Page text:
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PCBA, control circuitry (Printed Circuit Board Assembly)

December 11th, 2008

All modern hard disks are made with an intelligent circuit board integrated into the hard disk unit. Early hard disks were virtually all of the control logic for controlling the hard disk itself was placed into the controller plugged into the PC; there were little smarts on the drive itself, which had to be told specifically how to perform every action.

As newer drives were introduced with more features and faster speed, this approach became quite impractical, and once electronics miniaturization progressed far enough, it made sense to move most of the control functions to the drive itself.

The most common interface for PC hard disks is called IDE, which in fact stands for Integrated Drive Electronics. This name is something of a misnomer today. When it was introduced, IDE was distinguished from the other interfaces of the day by having the integrated electronics on the drive, instead of on the controller card plugged into the system bus like older interfaces. However, the term really refers to where the control logic is and not the interface itself, and since all hard disks today use integrated electronics the name doesn’t mean anything any more, despite the fact that everyone continues to use it. The other popular PC hard disk interface today, SCSI, also uses drives that have integrated controllers. The more correct name for the IDE interface is AT Attachment or ATA.

The logic board of a Cheetah 10,000 RPM 36 GB hard disk drive.The main interface and power connectors are on the right-hand side;auxiliary connectors on the bottom and left side. The bottom of the spindlemotor protrudes through a round hole made for it in the circuit board.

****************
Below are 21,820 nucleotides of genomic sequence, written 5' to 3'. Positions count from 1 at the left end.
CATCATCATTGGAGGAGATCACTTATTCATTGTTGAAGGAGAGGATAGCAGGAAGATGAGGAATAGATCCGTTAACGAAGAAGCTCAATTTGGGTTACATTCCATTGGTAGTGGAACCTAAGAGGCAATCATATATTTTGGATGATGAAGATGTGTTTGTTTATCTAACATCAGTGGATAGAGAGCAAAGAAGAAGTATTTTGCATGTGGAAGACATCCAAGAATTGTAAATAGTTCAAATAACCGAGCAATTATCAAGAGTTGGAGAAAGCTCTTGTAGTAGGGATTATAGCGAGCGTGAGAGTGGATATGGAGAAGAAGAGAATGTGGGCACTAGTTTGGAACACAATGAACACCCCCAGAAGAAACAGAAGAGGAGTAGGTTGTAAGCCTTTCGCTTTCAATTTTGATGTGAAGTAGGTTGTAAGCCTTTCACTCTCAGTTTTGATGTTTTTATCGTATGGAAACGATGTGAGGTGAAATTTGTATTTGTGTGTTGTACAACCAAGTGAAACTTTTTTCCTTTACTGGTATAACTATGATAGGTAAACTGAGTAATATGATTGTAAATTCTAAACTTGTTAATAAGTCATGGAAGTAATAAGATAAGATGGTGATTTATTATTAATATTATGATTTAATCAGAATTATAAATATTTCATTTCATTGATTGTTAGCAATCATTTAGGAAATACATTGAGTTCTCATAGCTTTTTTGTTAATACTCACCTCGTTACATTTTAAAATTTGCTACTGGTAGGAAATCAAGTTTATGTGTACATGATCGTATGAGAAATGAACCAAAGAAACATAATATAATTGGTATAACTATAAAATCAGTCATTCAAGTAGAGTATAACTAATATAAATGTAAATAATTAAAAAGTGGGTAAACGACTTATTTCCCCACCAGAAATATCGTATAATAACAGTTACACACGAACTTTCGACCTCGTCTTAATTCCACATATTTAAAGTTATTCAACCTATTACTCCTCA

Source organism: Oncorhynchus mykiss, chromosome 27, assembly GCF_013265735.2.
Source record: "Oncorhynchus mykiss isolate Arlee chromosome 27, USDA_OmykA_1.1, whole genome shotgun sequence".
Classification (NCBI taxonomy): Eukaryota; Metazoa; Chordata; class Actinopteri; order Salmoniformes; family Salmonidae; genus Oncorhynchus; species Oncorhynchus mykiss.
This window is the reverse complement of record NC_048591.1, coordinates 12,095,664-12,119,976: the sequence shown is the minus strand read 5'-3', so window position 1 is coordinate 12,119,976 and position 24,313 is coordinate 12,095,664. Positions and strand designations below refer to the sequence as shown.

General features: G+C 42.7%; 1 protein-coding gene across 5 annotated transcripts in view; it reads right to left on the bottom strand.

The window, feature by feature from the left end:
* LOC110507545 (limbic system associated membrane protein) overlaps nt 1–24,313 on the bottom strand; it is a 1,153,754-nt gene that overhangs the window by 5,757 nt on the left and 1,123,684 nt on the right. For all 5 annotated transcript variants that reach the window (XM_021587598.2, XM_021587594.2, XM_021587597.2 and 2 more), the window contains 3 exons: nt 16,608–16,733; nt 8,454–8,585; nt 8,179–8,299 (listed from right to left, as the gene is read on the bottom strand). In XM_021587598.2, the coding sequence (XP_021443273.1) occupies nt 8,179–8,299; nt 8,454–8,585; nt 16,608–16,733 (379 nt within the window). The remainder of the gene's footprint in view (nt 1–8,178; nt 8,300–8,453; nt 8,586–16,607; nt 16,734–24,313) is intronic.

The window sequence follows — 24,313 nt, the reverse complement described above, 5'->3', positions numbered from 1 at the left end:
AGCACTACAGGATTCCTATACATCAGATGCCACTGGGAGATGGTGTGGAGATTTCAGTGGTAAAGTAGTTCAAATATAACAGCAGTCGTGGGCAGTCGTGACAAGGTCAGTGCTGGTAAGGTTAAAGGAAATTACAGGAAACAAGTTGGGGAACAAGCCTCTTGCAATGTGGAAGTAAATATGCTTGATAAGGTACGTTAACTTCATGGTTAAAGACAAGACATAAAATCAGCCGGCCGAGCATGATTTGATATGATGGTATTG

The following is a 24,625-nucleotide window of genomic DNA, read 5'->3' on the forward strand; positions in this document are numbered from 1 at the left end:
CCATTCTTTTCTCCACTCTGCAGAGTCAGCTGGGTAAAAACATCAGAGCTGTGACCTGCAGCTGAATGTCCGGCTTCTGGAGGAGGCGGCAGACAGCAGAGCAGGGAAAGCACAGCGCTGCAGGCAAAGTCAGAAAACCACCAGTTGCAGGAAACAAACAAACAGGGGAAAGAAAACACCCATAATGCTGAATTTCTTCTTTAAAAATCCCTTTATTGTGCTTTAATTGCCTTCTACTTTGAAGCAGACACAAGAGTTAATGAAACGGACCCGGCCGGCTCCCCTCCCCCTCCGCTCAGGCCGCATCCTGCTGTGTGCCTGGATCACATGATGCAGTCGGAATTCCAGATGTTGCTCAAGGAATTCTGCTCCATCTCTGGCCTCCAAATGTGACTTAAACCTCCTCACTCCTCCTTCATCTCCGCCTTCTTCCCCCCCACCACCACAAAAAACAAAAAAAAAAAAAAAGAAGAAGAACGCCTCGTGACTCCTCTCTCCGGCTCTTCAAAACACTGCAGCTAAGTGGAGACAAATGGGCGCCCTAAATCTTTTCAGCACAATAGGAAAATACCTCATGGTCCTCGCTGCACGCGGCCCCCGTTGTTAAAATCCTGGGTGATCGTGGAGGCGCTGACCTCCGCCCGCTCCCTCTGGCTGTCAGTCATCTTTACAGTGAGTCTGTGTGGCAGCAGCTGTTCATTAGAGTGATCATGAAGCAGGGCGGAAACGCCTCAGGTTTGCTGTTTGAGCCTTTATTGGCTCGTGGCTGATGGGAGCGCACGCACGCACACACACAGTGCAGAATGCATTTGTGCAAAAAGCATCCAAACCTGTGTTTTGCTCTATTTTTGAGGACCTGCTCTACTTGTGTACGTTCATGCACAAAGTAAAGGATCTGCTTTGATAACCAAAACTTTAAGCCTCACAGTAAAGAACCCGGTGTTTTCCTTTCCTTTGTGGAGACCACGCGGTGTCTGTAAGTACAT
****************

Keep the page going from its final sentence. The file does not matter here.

What’s the relationship between PCBA and Control Circuitry? Let me give an example. The electric current is like Blood and the Control Circuitry is like the blood vessel distributing on the HDD, and the PCBA is like the brain to process and give orders to particular parts.

The drive’s internal logic board contains a microprocessor (inside main chip) and internal memory (RAM chip), and other structures and circuits that control what happens inside the drive.

In many ways, this is like a small embedded PC within the hard disk itself. The control circuitry of the drive performs the following functions (among others):

1. Controlling the spindle motor, including making sure the spindle runs at the correct speed.
2. Controlling the actuator’s movement to various tracks.
3. Managing all read/write operations.
4. Implementing power management features.
5. Handling geometry translation.
6. Managing the internal cache and optimization features such as pre-fetch.
7. Coordinating and integrating the other functions, such as the flow of information over the hard disk interface, optimizing multiple requests, converting data to and from the form the read/write heads require it, etc.
8. Implementing all advanced performance and reliability features.

You may think that the Control Circuitry is not so important. The reason is that the quality or optimization level of the control circuitry doesn’t manifest itself as a single, simple specification. You can’t easily compare the circuitry of five different drive families. Most hard disk manufacturers provide very little information about the “guts” of the logic board, and even if they did, most people wouldn’t know what to do with the information.

However, the control circuitry of the drive is underrated and misunderstood, even by those interested in hard disk performance issues.

In fact, differences in control circuitry account for part of the differences in some specifications. This is probably most true of seek performance, Beyond this, you can’t really tell much about what’s inside the circuitry. However, if you use two different drives that have very similar specifications and run on the same interface on the same PC, but one just “feels faster” than the other, differences in their internal circuitry may be part of the answer.

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